On 9 June 2023, the National Gallery of Victoria (NGV) is to open a wonderful exhibition of the work of the French artist Pierre Bonnard and some of his contemporaries, showing over 100 works.
I saw some of Pierre Bonnard’s work in the Musee D’Orsay in Paris a few years ago, and co-incidentally, the exhibition coming to Melbourne was curated in conjunction with the Musee D’Orsay.
Pierre Bonnard (3 October 1867 – 23 January 1947) was a French painter, illustrator and printmaker, who led the way in transitioning from Impressionism to Modernism, Symbolism and Abstraction. He is known for his bold use of colour in painting landscapes, urban scenes, portraits and nudes. 1 But he is particularly known as being an “Intimist,” painting domestic interiors showing the unusual aspects of everyday life.
Pierre Bonnard was born on the 3rd of October 1867, in an inner suburb of Paris. He showed talent for drawing, and water colours, and caricatures and often sketched in his spare time. He also showed a strong interest in literature. He received his baccalaureate in the Classics, and, then studied law to please his father. Whilst studying law during 1886/7, he continued to attend art classes at the Académie Julian in Paris. Here he met his future friends and fellow artists, Paul Sérusier, Maurice Denis, Gabriel Ibels and Paul Ranson. 1
But whilst Pierre earned his license in law, he failed the exam to be listed on the registry of lawyers, which meant he couldn’t actually practice.
So he then turned to art as his profession. He was accepted by the École des Beaux-Arts, where he met Édouard Vuillard and Ker Xavier Roussel. In 1891, he won a competition for a poster advertising French Champagne, and was paid 100 francs. This first commercial venture enabled him to convince his family that he could make a living as an artist.
This poster reminds me very much of the work of Toulouse Lautrec, who we have featured previously click here. What do you think ? I wonder if Bonnard was influenced by him, as we know he met Toulouse Lautrec in 1891, perhaps around the time of completing this poster......
With an introduction from Toulouse Lautrec, Bonnard showed his work for the first time at the annual exhibition of the Société des Artistes Indépendants. This was a small collective of innovative artists such as Paul Cézanne, Paul Gauguin, Henri de Toulouse-Lautrec, Camille Pissarro along with Georges Seurat, Paul Signac and Henri-Edmond Cross, who were breaking away from the accepted order to create their own style and philosophies, particularly around the “science” of colour.
Pierre Bonnard was also influenced by the work of Paul Gauguin, as well as the prints of Japanese printmakers such as Utagawa Hirosige, Hokusai and other Japanese artists. We have written about Hirosige previously, (click here) and Hokusai (click here) and (here.).
He saw Japanese art at the Gallery of Siegfried Bing, in Paris and then in 1893, a major exposition of works of Utamaro and Hiroshige was held at the Durand-Ruel Gallery, who represented some of the Impressionists as well.
It is interesting that so many artists of this era and the earlier Impressionists were influenced by Japanese artists, particularly Monet, Degas, Cassatt, Vuillard, Toulouse-Lautrec and Van Gogh, to name a few of the more well known names. (We have featured all of these artists at one time or another, which you can find using the magnifying glass search tool at the top of the page to search for specific artists, or you can scroll through all our posts on Impressionism if you click on that word in the Tag Cloud, if you are interested).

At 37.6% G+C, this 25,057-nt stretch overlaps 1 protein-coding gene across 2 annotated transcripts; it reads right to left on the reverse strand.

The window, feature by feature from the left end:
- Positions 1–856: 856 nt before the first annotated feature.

Also interestingly, whilst Bonnard became good friends with Henri Matisse, he was largely unaware of the earlier Impressionists until well after his career was established.
In the early 1890s, Pierre and his friends, Maurice Denis, Édouard Vuillard, Paul Ranson, Paul Sérusier and Félix Vallotton joined together to form an avante-garde art group called Les Nabis. They saw themselves as the Prophets of a new art that they envisaged as touching every sphere of modern life – interior design, furniture, fans and textiles, stained glass, and commercial illustration and advertising. 2
Such was Bonnard's passion for Japanese art within all these mediums that his friends the Nabis gave him the nickname of Le Nabi le trés japonard.
In 1893, Pierre met Maria Boursin (who had changed her name earlier to Marthe de Méligny). They lived together and eventually married in 1925. She was his model for a number of nude studies, both lithographs and paintings, particularly during the years of the First World War when outdoor painting was curtailed.
Marthe and Piere had many visits to the south of France for Marthe’s health, and there Pierre painted landscapes. This brought a new intensity of colour to his work, ‘this colour that drives one wild’ he said. They moved to Le Cannet, near Cannes, at the outbreak of World War II, and Pierre lived there for the rest of his life. He died on 23 January 1947.
If you are able to get to the NGV in Melbourne, I think this would be a terrific exhibition to go to. But if you are not in this locality, you might care to scroll through more of his paintings and see if you can identify the various influences I’ve described above….
With thanks to
- NGV – National Gallery of Victoria